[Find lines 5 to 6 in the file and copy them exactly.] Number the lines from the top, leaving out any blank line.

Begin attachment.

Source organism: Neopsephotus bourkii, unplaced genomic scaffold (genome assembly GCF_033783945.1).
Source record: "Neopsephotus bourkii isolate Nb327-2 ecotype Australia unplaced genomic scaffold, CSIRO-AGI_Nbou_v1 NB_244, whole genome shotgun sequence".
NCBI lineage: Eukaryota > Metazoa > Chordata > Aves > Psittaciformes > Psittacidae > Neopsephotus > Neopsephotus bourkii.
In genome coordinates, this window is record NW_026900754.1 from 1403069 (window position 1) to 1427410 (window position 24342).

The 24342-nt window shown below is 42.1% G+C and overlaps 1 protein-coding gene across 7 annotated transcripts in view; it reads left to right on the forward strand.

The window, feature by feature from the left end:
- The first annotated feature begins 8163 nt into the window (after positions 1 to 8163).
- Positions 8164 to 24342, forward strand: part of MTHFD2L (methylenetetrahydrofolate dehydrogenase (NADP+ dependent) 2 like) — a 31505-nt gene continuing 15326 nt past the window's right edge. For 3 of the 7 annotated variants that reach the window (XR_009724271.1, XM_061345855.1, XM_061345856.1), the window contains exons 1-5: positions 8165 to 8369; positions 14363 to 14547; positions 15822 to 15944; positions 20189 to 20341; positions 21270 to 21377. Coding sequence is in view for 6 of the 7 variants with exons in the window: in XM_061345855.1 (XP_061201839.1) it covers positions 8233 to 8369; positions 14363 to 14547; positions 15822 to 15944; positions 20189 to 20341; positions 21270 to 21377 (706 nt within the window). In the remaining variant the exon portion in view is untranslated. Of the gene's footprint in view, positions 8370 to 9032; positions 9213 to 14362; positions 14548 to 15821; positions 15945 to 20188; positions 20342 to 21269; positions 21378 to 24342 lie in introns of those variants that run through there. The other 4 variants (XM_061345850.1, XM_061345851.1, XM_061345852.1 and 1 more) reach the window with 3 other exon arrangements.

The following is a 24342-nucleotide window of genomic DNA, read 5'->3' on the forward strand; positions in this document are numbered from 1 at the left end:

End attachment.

The 24342-nt window shown below is 42.1% G+C and overlaps 1 protein-coding gene across 7 annotated transcripts in view; it reads left to right on the forward strand.

The window, feature by feature from the left end: